It’s not just the wellbeing of those on-screen that is being neglected; we need to face up to the uncomfortable truth for those toiling behind the scenes, says CEO of the Film & Television Charity Alex Pumfrey.

Alex Pumfrey Film & Television Charity CEO

Film & Television Charity CEO Alex Pumfrey

According to the latest stats from Department for Digital, Culture, Media and Sport (DCMS) there are an estimated 180,000 people working across the screen industries in the UK. However, despite being a much-loved and desirable career, the largely freelance working culture is known to take its toll on people’s mental health and overall wellbeing.

In January 2017 a location manager and close friend of many in the industry, Michael Harm, took his own life. Before he died, Michael wrote letters to colleagues expressing how lonely he had found his work, “there is no HR, there is no structure” he wrote, urging better support for people working in the sector.

Michael’s story inspired us to launch the very first helpline targeted towards those working in film, television and cinema. Established in April 2018, the Film & TV Support Line provides callers with 24/7 support, giving advice on a range of issues such as debt, depression and harassment.

Since launching 14 months ago, we’ve received thousands of calls from dismayed industry workers trying to manage a range of issues, big and small. Analysis of over 2,000 of these calls has revealed that stress and strain is common for those trying to make a success of working in this sector.

Brilliant people are the heart of our industry, but the stories that we hear every day through the Support Line continue to shine a light on an uncomfortable truth when it comes to the wellbeing of those making a career out of working in this sector.

SMASHED MAN REVERSE credit Film & Television Charity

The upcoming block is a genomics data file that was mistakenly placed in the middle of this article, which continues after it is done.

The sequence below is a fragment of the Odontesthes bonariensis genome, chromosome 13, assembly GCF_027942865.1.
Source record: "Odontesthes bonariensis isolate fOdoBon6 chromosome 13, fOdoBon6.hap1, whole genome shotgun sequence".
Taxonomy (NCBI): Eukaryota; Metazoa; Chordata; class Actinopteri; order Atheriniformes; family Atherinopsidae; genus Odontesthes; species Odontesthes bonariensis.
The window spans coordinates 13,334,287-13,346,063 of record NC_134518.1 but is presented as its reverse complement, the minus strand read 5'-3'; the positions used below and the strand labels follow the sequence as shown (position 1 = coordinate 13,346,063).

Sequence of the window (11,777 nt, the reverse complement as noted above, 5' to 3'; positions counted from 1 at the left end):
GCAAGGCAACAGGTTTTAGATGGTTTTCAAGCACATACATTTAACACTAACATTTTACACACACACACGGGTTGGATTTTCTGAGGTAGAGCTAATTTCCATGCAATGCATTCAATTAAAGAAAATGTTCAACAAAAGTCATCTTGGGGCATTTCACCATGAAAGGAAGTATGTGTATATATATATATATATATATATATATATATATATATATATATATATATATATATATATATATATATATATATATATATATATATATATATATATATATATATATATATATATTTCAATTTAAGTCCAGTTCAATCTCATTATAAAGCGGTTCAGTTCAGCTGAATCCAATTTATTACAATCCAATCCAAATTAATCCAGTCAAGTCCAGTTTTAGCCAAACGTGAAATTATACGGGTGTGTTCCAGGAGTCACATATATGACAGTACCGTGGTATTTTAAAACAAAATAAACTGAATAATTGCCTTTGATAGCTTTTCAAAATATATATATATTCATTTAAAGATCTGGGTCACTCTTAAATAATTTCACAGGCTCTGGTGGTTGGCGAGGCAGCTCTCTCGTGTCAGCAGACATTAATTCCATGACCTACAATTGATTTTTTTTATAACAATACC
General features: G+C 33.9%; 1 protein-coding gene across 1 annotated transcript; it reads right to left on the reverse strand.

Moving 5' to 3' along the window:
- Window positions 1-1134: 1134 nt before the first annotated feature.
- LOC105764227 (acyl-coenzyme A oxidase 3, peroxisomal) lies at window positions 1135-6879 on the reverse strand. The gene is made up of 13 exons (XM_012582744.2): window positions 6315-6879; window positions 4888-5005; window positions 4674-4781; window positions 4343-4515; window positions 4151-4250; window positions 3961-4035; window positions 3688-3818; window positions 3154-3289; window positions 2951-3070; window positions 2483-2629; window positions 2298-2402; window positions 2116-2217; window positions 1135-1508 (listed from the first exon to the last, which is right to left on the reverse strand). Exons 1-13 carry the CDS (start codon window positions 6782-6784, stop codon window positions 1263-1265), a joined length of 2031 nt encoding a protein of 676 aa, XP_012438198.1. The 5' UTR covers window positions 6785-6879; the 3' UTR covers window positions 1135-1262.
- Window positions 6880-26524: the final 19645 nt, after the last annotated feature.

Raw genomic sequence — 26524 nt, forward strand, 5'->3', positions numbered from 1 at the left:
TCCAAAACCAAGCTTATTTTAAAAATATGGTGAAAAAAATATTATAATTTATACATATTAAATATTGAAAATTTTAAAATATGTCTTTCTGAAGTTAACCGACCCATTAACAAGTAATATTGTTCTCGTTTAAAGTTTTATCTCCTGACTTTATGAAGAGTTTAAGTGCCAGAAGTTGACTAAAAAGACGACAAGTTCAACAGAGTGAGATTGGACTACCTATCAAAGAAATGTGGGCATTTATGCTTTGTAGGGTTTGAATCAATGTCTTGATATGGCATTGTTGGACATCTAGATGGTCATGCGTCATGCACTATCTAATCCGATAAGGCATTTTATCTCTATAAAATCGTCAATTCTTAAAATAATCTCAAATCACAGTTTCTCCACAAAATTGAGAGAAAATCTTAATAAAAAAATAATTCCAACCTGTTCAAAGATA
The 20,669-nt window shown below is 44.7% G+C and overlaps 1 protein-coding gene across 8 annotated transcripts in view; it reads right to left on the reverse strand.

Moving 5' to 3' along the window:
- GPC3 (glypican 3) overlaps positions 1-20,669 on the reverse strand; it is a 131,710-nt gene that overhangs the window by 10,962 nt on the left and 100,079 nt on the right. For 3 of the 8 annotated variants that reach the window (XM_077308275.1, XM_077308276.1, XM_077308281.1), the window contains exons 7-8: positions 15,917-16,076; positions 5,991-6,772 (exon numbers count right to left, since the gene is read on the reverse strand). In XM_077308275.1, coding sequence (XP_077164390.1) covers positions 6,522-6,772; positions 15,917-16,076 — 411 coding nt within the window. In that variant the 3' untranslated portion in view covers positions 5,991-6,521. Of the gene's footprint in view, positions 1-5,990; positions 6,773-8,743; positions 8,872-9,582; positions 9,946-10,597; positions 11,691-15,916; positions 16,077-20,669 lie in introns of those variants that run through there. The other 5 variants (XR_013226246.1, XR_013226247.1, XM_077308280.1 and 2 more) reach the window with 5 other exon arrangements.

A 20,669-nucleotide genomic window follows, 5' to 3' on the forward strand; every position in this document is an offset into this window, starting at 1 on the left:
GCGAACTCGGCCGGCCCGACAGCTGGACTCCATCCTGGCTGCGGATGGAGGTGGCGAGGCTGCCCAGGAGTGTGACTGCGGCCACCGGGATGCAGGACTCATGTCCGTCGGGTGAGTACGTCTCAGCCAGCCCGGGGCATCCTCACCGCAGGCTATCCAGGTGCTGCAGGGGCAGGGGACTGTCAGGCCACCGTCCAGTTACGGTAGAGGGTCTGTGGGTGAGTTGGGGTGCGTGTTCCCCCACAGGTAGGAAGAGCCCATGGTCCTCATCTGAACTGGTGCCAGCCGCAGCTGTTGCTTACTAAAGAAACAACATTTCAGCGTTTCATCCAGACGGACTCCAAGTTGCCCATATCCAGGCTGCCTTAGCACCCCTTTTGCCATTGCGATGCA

“Smashed Man”: Are you smashing work, or is work smashing you?

Source: Film & Television Charity

Calls for heightened duty of care for contributors on TV programmes have continued to grow but the industry’s less visible workforce could be facing their own, unspoken crisis.

This is why we are now rallying people to participate in the UK industry’s largest-ever mental health and wellbeing study. The first of its kind, the ground-breaking study ‘The Looking Glass’, will provide the largest and most-focused review of mental health and wellbeing in the sector ever conducted.

To mark the commencement of this study, we worked with director Tim Pope to create a thought-provoking short film that uses a powerful metaphor to bring to life the struggle that people encounter when trying to ‘break’ into the industry and posing the question – but at what personal cost?

”Stress and strain is common for those trying to make a success of working in this sector.”

The first part of this study, an anonymous evidence-gathering online survey, is now live and will close at midnight on Sunday 7 July.

We want to work with industry to face this issue and piece together a true reflection of what’s really going on. We are calling on everyone who works in broadcast, film and exhibition to take part so I would encourage you to share the survey widely with your colleagues.

Whilst the industry is now more open to dialogue around mental health, we appreciate that employers can struggle to support workers, particularly freelancers, who may be managing mental health issues at work. Through this programme we aim to be an honest broker – creating a step change by bringing industry together to start a conversation about the wellbeing of our sector.

We have assembled a Taskforce and an Employer Forum to steer and challenge the work. The Forum will draw on the views of HR and diversity leads as well as mental health champions from organisations including the BBC, STV, Channel 4 and Endemol Shine Group, who will help to channel energies into responding to the research findings and developing practical interventions, to ensure that the industry can continue to attract and retain the best possible people.

However, we can’t do this without the support and input of those in this industry. Please watch the film, share the survey and share your experiences.


You can call the Film & TV Support Line 24/7, 365 days a year on 0800 054 00 00 or email

You can follow the charity @FilmTVCharity